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Thinking About Leaving AA

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Unread 11-22-2011, 03:53 AM   #1
MullyGK1
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Default Thinking About Leaving AA

So I'm 20 years old and I just went through a break up with an amazing girl due to my actions when I became drunk. I was diagnosed with Post Concussive Syndrome a little over 2 years ago. Ever since that point, I've used alcohol as a way to get my frustrations out that I will never be able to play soccer again; a sport that I love.

I didn't drink often, maybe 1-2 times a month. I never relied on it or used at as a crutch, but when I got drunk I became a whiny, insecure, and self-loathing guy. I never intended the alcohol to become this outlet that it became for two years. However, it did and my girlfriend had enough with it and broke up with me after nearly 3 years together.

Since the break up a month ago, I've gone to AA three times a week, individual stress management counseling one time a week, and a group session on alcohol one time a week. I must say that all of these things have helped out immensely with the healing and repairing process that always comes after a breakup. However, it wasn't until the last AA I went to (Last Wednesday), that I realized that AA is not the place for me. I realized that I overreacted.

AA has been great to me for the 31 days that I stayed sober. I got a sponsor, I became pretty active and shared nearly every meeting, I met a bunch of people that just wanted to be there for me. All of these things felt great. However, after my last meeting, my sponsor and another member were asking about my story. I started off with pretty much the same story that I have in the first three paragraphs of this OP. Although nearly every other sentence the guys were trying to finish my sentences because they though my story was 10x worse than it was.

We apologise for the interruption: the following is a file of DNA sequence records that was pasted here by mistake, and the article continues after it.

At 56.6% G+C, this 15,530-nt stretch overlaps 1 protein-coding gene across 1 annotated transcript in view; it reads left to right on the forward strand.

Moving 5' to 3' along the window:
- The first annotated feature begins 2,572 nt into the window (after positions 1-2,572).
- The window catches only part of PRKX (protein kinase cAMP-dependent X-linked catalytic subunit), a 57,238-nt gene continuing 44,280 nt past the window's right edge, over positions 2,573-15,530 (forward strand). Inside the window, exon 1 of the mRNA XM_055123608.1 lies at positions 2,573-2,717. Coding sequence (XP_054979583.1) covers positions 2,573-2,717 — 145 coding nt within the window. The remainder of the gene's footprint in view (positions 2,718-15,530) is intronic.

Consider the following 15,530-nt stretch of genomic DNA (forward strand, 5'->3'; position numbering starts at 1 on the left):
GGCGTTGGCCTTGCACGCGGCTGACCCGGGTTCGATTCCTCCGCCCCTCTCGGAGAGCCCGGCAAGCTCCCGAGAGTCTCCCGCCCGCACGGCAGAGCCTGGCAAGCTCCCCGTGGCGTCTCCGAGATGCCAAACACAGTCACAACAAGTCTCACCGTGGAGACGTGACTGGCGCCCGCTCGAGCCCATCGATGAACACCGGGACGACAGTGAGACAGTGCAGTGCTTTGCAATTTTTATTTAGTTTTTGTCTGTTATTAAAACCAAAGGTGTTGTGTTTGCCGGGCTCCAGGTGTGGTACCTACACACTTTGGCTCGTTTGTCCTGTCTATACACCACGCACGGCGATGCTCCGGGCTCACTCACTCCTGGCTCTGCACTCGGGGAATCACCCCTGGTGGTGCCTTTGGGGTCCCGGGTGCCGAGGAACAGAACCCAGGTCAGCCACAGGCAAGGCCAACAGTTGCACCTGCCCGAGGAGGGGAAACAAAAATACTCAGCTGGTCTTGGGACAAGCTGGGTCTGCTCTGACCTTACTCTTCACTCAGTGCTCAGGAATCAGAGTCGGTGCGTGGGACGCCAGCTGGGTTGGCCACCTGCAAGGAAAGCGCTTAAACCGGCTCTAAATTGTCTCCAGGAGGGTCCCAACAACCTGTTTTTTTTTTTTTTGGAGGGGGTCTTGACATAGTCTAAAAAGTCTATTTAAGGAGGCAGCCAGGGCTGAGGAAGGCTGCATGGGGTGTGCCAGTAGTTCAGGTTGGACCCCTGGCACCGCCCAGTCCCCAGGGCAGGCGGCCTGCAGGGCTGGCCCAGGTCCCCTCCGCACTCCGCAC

When I said that I was here after a rough night, they both insinuated that I got pulled over for a DWI even though I have never gotten into a car with even a drink in me.

When I said that I just started coming here, the member then said that the courts must have put me here, even though I have never been arrested, let alone ticketed for even just a parking violation.

It was during this conversation that I realized that I'm not an alcoholic and just a kid who blamed alcohol for his breakup instead of recognizing the real reason why we broke up: my insecurity with myself. My ex-girlfriend and I really wanted to spend the rest of our lives together. We were half-seriously looking at houses that we could live in after college. It was that compassionate and loving. However, she got tired of my insecurities coming out when I was drunk and cut the cord.

I've learned now that alcohol was never the cause, but the trigger for my problems. Had I learned how to deal with these problems correctly, I may still be with her and leading a happy and fulfilling life. It's funny that I realized this now though, since I have been focusing on everything that I thought was wrong with me, and I've already started to fix most of these insecurities that I've had with myself.